Lonely and commonly still On the military strategy of the neutral national state in new Europe: Austria's example

Horst Pleiner/Andreas W. Stupka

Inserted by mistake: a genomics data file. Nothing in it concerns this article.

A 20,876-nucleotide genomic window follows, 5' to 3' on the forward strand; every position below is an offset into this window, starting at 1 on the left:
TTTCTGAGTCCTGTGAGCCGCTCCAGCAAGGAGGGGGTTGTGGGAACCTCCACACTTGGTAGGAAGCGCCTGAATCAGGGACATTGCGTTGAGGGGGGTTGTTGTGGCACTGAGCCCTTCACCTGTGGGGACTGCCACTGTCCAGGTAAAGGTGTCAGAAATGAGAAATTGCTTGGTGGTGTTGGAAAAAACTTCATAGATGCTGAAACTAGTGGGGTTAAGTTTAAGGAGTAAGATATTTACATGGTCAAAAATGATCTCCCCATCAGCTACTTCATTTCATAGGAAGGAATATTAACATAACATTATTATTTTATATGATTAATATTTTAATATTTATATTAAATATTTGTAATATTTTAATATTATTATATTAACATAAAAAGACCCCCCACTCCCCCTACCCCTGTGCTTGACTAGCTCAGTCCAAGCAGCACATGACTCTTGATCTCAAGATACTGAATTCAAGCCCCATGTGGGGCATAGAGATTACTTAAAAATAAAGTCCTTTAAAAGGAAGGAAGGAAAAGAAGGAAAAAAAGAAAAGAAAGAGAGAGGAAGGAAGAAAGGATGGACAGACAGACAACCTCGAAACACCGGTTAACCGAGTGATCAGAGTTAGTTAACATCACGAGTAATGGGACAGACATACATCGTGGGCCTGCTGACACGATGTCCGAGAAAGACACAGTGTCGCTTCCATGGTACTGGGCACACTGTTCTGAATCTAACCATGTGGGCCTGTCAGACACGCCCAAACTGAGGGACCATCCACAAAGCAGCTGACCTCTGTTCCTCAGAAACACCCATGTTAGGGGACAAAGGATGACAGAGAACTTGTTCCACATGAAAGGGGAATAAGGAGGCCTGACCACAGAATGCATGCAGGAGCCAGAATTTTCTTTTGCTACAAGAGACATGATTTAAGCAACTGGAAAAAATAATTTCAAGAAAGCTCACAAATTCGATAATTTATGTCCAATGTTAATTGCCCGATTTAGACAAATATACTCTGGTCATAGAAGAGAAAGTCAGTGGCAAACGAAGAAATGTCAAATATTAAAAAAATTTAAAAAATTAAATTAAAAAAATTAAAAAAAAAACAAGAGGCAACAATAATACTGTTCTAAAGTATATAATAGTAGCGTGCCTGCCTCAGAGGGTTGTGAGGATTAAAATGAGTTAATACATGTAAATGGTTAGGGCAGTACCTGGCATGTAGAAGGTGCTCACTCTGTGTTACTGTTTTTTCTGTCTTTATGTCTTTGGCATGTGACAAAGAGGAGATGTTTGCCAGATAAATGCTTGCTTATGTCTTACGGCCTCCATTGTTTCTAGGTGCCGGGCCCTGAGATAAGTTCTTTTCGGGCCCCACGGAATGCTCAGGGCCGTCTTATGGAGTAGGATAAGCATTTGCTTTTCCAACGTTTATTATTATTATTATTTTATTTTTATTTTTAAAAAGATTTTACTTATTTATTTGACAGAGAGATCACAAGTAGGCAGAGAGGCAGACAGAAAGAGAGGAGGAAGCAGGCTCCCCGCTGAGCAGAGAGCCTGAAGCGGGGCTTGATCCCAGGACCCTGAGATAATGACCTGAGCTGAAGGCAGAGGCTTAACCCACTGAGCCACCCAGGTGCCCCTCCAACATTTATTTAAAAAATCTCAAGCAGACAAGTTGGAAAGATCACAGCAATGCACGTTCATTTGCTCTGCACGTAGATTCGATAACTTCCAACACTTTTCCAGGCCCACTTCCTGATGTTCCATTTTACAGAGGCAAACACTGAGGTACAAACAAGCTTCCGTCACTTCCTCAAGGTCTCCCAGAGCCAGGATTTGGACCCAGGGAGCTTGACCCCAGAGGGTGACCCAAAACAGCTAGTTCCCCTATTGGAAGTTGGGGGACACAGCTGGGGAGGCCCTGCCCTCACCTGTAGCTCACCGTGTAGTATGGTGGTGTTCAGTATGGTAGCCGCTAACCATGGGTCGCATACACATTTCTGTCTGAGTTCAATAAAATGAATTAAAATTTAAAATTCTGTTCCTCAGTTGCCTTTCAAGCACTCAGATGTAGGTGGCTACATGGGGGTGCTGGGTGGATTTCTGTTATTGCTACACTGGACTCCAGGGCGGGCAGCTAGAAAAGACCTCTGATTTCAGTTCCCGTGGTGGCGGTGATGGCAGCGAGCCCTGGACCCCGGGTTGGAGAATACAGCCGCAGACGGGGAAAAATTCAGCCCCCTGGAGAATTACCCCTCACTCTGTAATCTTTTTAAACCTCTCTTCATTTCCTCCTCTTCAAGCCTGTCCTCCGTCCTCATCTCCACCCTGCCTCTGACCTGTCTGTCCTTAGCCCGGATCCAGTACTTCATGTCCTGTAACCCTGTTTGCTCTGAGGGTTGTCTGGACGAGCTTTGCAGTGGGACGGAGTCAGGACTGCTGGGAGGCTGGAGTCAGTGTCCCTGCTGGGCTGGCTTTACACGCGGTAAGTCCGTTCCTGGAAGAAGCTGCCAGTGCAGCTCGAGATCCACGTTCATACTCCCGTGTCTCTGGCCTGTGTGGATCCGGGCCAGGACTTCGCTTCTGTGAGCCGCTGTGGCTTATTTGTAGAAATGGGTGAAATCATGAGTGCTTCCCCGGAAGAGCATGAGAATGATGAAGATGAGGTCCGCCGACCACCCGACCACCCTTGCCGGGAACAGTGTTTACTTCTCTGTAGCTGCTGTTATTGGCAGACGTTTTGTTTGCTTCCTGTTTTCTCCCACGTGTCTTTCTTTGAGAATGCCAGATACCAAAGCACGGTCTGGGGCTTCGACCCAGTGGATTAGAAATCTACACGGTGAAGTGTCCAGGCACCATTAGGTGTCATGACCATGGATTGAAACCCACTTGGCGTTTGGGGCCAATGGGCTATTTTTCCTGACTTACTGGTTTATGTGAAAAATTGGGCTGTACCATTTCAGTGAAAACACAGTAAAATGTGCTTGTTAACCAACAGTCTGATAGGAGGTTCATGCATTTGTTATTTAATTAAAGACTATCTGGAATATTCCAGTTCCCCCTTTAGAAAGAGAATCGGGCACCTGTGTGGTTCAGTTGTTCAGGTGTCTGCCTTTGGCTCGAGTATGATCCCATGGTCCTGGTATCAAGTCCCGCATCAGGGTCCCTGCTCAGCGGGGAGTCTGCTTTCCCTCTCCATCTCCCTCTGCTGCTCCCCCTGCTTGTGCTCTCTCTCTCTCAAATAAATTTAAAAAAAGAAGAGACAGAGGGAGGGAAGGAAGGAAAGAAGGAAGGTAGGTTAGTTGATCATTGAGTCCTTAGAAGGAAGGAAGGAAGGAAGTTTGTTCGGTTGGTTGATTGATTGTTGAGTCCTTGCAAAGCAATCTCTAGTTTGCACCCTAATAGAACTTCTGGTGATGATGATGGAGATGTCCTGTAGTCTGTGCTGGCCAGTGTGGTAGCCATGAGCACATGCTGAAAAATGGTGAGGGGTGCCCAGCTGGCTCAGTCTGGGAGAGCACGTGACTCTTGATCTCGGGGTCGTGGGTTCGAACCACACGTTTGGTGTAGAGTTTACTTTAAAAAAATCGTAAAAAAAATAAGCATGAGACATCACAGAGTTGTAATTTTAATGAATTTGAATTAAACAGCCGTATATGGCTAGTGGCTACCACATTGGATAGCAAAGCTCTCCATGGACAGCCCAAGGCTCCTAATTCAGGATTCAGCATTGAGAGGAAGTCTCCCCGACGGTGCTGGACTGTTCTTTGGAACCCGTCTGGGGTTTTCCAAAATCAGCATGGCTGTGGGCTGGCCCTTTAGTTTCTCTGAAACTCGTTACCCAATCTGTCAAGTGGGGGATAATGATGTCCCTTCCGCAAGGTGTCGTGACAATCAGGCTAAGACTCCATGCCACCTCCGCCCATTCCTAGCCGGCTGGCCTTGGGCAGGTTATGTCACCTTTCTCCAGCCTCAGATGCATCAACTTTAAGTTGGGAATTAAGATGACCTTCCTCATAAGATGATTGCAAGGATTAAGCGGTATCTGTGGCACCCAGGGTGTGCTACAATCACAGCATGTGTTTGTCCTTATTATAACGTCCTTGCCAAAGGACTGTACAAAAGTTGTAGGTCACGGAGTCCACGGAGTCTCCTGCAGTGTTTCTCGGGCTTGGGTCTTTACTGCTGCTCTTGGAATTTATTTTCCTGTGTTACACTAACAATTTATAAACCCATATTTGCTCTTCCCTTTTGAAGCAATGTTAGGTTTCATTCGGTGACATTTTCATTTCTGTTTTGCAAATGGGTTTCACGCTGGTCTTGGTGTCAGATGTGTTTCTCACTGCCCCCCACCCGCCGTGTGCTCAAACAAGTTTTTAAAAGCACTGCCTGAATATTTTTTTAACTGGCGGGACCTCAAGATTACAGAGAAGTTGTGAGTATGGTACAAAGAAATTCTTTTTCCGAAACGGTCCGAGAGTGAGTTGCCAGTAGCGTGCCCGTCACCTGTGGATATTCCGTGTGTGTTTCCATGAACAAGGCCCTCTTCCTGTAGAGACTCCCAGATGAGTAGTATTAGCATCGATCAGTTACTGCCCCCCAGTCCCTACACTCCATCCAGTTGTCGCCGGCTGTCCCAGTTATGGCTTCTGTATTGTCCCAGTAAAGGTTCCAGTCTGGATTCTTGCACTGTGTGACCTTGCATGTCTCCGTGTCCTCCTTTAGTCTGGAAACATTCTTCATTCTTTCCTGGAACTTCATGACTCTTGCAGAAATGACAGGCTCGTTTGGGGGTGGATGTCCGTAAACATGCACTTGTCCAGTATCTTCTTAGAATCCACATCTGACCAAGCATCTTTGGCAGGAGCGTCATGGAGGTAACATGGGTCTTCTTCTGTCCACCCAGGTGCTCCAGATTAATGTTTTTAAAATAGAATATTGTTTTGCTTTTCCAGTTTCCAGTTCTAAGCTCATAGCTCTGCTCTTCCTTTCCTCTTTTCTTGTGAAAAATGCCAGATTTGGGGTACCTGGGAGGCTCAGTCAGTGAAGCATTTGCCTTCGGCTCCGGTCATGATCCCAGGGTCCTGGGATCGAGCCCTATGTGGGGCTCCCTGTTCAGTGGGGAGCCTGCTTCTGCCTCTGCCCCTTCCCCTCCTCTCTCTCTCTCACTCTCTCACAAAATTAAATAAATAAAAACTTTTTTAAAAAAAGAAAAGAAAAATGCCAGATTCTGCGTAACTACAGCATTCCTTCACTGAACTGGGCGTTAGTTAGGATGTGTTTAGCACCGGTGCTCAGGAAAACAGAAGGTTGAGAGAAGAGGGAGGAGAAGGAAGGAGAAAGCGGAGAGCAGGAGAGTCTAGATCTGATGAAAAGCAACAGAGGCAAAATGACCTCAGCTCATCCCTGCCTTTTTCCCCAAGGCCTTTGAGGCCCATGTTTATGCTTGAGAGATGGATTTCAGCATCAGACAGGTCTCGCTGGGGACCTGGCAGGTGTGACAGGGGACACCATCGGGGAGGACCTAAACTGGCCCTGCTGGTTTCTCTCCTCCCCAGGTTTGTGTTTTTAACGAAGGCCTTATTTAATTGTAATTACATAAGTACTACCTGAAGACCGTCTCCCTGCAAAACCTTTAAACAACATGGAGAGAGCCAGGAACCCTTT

The paper at hand examines the development of Austrian security policy since the end of the occupation by the four allies 1955 up to today’s era of growing together of the continent under the protection of the European Union. The paper deals with the general security-political set-up in Europe during this period and explains the term strategy in its first chapter. The second chapter deals with Austria’s special situation as a neutral country during the era of the Cold War. The third chapter investigates Austria’s strategic approaches during the period of upheaval, its approach towards NATO, and its entry into the European Union as a neutral nation. The fourth chapter offers an assessment of a possible military strategic alignment of the European Union and its member states, which aim to establish common defence in the foreseeable future. In order to do this, a change in nation-state strategic thinking is required - it is the intention of the paper to point out this very fact. During the era of the Cold War strategic thinking in Austria had trodden a path which only slowly led to practicable security-political concept, and which culminated with the so-called “territorial defence” of the 80ies. Before that, due to the experiences made in the course of the preceding wars and the era of occupation, the efficient establishment of armed forces which was the duty of a nation pledged to permanent neutrality had proceeded rather hesitantly. Applying a clever diplomatic strategy by establishing Vienna as a UN location and carrying out UN peace missions, politics tried to gain a special position of Austria in the world, thus getting appropriate protection for the country. In view of the alleged futility of a defensive battle against the superior allied armies, the military component of national defence was considered to be of secondary importance. With the military strategic concept of “territorial defence” this attitude changed fundamentally. With this military strategic concept on the one hand, and the diplomatic-military track with intensive involvement in the efforts towards peace of the United Nations on the other hand, the neutral small state Austria had developed a comprehensive national defence which now gave chances of survival to the country, even in case of a clash of the super-powers. Austria’s entry into the European Union as a neutral country demands contributions of solidarity from Austria, as the Union is geared towards common defence. In the national states immediate national defence is to be organised, which could fall back on the concept of “territorial defence”, thus being able to guarantee both the security of the individual nations and of the entire Union in a militia-kind structured form.